This time I knew so much more. I recognised the emotional state for what it was and that it could be largely temporary. And I had support already in place.  I told my midwife and health visitor how I was feeling and they referred me to the specialist mental health Health Visitor (who I actually already knew through my advocacy work). Just having that initial chat with my healthcare providers and putting a short term plan in place (a call from my community midwife to check in the following day and a visit from the MH health visitor the following week) made the world of difference to my mental state and my mood began to lift almost straight away.

The second week at home felt a little easier. I was still distracted by hyper-vigilance but it had lessened. We’d found our feet a little with Bea and realised she would settle herself at night (whoop!) and I could distract myself with visiting relatives.

postnatal depression - newborn baby, green flowery onsie

A new routine

The most nerve wracking prospect that second week was knowing that my husband had to return to work the following week (typical anxiety-sufferer – worrying about something that hasn’t yet happened!). I’d gotten used to sharing the load with him, of him doing the school runs and 50% of the baby care – not to mention him making me sandwiches and drinks and saving my healing stomach muscles from having to heave me off the couch.

To try to counter my anxiety about the following week I began to put a little routine together. Routine is so important to our wellbeing, particularly for new mums, as once the baby arrives days begin to blur into each other and we can feel pretty lost and chaotic.

My new routine was to consist of various baby groups, coffee with a friend, visits from the health visitor and a day a week with my mum. The most amazing baby group I’ve joined is the Mindful Mums course. This is a six week course designed and delivered by the specialist mental health Health Visitors in the Southend area and it’s been so wonderful. Not only is the content incredibly useful (I personally got a lot of value from the recap on CBT techniques) but it’s been brilliant for peer support too as I’ve been able to connect with other mums who may also find early parenting a little challenging.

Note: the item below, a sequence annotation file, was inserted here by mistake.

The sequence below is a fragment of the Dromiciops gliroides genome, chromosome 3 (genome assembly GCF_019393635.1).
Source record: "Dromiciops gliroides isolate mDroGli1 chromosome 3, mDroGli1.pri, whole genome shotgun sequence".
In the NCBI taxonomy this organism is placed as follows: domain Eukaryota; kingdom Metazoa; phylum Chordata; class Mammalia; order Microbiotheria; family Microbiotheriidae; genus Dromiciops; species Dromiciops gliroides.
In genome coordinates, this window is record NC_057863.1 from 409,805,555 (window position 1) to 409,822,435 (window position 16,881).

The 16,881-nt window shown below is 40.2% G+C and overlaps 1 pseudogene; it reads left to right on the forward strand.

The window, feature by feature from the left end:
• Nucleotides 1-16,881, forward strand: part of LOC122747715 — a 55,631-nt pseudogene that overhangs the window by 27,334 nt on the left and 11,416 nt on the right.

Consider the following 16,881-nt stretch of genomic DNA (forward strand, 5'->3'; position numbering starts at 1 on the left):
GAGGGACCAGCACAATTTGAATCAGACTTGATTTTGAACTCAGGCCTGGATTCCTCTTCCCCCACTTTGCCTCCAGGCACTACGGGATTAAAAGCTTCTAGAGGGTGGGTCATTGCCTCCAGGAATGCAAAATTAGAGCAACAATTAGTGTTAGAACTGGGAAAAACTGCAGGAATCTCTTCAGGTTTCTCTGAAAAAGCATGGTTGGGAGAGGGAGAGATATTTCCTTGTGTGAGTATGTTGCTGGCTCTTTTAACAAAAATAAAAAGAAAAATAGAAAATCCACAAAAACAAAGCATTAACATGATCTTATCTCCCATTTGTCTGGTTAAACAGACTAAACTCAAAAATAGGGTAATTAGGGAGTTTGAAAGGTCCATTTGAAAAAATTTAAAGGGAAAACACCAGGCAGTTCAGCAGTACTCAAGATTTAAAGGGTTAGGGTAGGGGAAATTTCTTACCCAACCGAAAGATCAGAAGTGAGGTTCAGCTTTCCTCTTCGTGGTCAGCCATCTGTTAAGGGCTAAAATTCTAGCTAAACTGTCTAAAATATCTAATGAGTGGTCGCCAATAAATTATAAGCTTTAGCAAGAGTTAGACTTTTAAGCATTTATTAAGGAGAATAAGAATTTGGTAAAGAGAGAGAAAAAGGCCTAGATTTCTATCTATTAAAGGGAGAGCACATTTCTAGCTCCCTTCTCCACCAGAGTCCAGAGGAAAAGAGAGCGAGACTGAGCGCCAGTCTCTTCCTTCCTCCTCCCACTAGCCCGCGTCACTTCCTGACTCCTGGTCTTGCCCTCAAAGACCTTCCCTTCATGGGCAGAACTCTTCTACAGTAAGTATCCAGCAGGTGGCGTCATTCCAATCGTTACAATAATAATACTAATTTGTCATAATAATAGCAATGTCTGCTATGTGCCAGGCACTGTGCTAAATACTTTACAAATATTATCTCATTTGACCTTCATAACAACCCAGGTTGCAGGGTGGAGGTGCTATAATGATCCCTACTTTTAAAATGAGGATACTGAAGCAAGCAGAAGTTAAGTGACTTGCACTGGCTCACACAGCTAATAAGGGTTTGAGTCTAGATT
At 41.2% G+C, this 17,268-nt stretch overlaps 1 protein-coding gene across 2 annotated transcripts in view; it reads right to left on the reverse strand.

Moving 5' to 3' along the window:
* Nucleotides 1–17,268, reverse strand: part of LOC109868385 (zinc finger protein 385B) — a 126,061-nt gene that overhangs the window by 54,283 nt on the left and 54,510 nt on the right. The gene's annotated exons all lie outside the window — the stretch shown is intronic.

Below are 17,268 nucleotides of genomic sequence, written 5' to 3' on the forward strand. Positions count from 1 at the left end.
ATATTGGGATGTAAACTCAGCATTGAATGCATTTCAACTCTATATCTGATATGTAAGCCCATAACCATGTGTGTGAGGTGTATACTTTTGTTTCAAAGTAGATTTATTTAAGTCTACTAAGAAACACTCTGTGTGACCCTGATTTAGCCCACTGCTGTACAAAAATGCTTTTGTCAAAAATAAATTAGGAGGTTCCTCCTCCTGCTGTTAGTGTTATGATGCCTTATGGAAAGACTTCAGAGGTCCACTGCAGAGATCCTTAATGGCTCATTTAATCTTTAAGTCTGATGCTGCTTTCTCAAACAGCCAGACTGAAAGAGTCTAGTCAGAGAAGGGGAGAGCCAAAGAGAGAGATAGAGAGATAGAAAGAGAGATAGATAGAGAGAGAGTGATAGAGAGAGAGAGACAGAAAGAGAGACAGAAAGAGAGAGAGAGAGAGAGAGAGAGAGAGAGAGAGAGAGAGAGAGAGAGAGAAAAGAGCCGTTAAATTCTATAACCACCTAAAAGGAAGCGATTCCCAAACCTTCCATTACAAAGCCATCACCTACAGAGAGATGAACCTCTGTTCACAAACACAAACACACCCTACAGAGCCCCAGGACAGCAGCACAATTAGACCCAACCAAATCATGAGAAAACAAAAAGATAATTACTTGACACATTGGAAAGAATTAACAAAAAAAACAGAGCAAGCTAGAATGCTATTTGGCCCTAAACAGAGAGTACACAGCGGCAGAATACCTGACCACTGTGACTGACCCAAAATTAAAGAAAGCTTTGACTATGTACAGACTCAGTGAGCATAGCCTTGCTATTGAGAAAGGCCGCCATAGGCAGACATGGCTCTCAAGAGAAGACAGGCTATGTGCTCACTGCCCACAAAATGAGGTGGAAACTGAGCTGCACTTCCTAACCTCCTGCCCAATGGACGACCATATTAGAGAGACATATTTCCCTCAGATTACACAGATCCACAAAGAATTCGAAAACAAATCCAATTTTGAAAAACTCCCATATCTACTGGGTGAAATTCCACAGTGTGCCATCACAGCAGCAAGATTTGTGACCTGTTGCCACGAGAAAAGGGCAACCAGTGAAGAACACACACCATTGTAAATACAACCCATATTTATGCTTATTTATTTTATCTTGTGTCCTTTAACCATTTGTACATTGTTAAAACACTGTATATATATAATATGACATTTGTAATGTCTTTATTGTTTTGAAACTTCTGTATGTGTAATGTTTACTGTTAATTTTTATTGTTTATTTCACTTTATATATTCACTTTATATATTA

Just like with the healthcare support, the mere act of putting a routine in place helped me to feel calmer. The first week flying solo came and went and I survived, maybe even thrived a little.

So have I escaped Postnatal Depression? 

During those first four weeks I found it tricky to know how I was doing. Even the health visitor mentioned that they find it difficult during the early weeks to tell which ladies are developing difficulties and which are just experiencing the normal hormone fluctuations and motherhood adjustment period.

As I’ve settled into Bea’s second month with us my confidence has grown. Not just in my abilities to be a good mum but also in my ability to manage any Anxiety that arises. Confidence is a huge part of getting and staying well; believing that you can cope with any mental difficulties or symptoms you encounter.

postnatal depression - newborn baby, white lace dress
Photo courtesy of www.willowandrosephotography.co.uk

During the last two months I’ve had moments of sheer bliss; of a new baby happiness I never believed I was capable of. I feel hugely grateful that so far my experience has been much easier than last time.

This doesn’t mean I’m not struggling. I still look over my shoulder for Anxiety but it’s lessening and I’m finding it easier to ignore. I still have bad days (like the day I’m writing this!) where parenting a young baby feels so bloody relentless. It’s the only word for it. Every day can feel like Groundhog Day and it’s exhausting and frustrating.

What’s been most interesting for me though is experiencing new motherhood in a more balanced, ordinary way. Even on my best days, when Anxiety is nowhere to be found, it’s still not a Pampers advert. It’s still tricky, tiring and unpredictable. But it’s also fun, funny and magical. And this time I have space in my brain to appreciate the latter and not just become consumed by the former.

The future

I intend to keep my appointments with the specialist health visitor, and I will still prioritise self-care and routine. I will keep my anxiety management techniques close. But I will also try to balance my fear of anxiety’s return with my enjoyment of the now.  Does it matter if I’ve escaped postnatal depression?  I guess not.  Maybe there is no black and white of diagnosis, maybe we’re all just on a sliding scale.  I’m going to try to stop focusing on the question and enjoy my baby in a way I never thought I’d be able to.

Related posts:

The Big Decision – Another Baby After PND

5 Tips For Preparing For A Baby After PND & Anxiety

PND Relapse – 6 Ways To Prepare Your Older Child